Face 2 Face is the new Forward.

Recording live ammo.


I’ve had a couple opportunities to record supersonic ammo from assault rifles. Here’s what I learned from recording guns:

The best recordings we were able to get were a PZM 50′ down range; a dynamic near the muzzle; a shotgun facing 180° to the gun about 40′ away; an XY 120′ down range perpendicular to the blast to catch flybys, and a lav taped to the post with the surface of impact.

Things 200′ or more away sounded great (probably better than any other mic) but the signal to noise ratio started getting iffy.

In our recording session we had about 14 different mics set at a number of different positions, and several different types of recorders. I wasn’t able to compare the transient quality of the various field recorder used (zoom H4s, Sony M10, zaxcom max, and sound devices 722 accurately) but the self noise isn’t an issue from any of the devices until you go beyond 120′.

Don’t use the built limiters on any of the devices unless you program in very specifically what parameters you want. The release times are usually designed for vocals and cause a ton of really bad sounding pumping.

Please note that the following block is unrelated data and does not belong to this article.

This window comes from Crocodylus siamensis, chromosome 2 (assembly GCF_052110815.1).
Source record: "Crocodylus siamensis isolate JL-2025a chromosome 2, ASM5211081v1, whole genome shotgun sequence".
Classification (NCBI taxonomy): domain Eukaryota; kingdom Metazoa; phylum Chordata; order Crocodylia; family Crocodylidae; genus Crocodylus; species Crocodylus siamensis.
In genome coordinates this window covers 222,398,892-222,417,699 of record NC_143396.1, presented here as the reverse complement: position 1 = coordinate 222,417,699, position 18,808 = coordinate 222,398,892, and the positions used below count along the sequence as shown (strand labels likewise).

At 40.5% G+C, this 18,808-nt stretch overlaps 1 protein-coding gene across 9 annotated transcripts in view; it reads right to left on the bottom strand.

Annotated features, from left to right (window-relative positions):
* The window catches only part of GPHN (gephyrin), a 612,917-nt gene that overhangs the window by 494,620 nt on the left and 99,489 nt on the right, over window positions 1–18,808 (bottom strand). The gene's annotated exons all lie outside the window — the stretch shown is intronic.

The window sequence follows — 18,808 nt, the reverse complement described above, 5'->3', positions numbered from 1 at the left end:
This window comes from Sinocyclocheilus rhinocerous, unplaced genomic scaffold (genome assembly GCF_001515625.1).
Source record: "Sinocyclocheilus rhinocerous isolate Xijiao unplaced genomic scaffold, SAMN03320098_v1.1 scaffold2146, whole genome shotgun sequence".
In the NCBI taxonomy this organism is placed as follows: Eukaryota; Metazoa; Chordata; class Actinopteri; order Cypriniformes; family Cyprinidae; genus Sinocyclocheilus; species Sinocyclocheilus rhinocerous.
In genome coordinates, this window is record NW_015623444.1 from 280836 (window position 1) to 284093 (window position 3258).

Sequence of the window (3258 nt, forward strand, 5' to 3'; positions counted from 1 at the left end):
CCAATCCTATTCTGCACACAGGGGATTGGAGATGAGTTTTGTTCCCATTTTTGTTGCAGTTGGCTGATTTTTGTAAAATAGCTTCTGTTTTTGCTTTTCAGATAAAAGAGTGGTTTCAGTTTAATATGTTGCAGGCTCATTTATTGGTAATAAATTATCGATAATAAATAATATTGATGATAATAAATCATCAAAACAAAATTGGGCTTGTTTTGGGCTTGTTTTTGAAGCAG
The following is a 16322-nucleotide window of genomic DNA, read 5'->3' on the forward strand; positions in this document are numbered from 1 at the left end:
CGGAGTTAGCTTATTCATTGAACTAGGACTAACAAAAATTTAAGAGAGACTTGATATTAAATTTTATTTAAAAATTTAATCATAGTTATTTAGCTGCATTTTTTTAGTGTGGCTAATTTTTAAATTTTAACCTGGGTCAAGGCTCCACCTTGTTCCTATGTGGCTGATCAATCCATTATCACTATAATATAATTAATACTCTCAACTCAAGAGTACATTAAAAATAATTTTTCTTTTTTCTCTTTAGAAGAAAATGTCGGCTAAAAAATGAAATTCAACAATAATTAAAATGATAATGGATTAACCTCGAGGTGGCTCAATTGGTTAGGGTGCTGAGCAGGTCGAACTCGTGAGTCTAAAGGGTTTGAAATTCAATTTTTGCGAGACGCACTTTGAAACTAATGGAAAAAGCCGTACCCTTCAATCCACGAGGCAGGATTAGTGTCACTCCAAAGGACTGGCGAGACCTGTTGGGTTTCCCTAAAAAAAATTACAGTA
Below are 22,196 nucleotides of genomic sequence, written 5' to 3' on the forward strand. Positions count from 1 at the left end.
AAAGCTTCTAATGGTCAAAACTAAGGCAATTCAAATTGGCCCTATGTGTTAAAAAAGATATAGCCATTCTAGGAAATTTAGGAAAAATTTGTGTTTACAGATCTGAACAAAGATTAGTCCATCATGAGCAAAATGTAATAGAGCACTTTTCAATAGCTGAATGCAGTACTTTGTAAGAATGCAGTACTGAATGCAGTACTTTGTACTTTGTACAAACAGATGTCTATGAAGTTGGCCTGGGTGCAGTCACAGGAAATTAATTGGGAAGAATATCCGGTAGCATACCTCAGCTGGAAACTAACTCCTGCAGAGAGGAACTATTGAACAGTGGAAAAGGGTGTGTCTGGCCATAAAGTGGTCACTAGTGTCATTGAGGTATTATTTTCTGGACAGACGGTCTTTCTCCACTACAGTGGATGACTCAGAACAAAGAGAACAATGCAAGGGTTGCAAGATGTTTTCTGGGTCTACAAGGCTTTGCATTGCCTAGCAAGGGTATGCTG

Don’t worry too much about clipping on the transients. It doesn’t sound bad. In fact, it’s a quality people expect to hear with guns (not sure about cannons)

What it really came down to with us was you’re recording the gun in the space more so than the actual gun. (you’ll hear this advice from a lot of documentaries about this) There’s a sweet spot where you put your mics based on how much noise is in the environment where you get the best decays without starting to hear things like birds wind etc. and I think that comes down to experience recording guns etc.

Biggest advice is put up as many microphones as you can (even if it’s just your phone) and make sure everything stays rolling.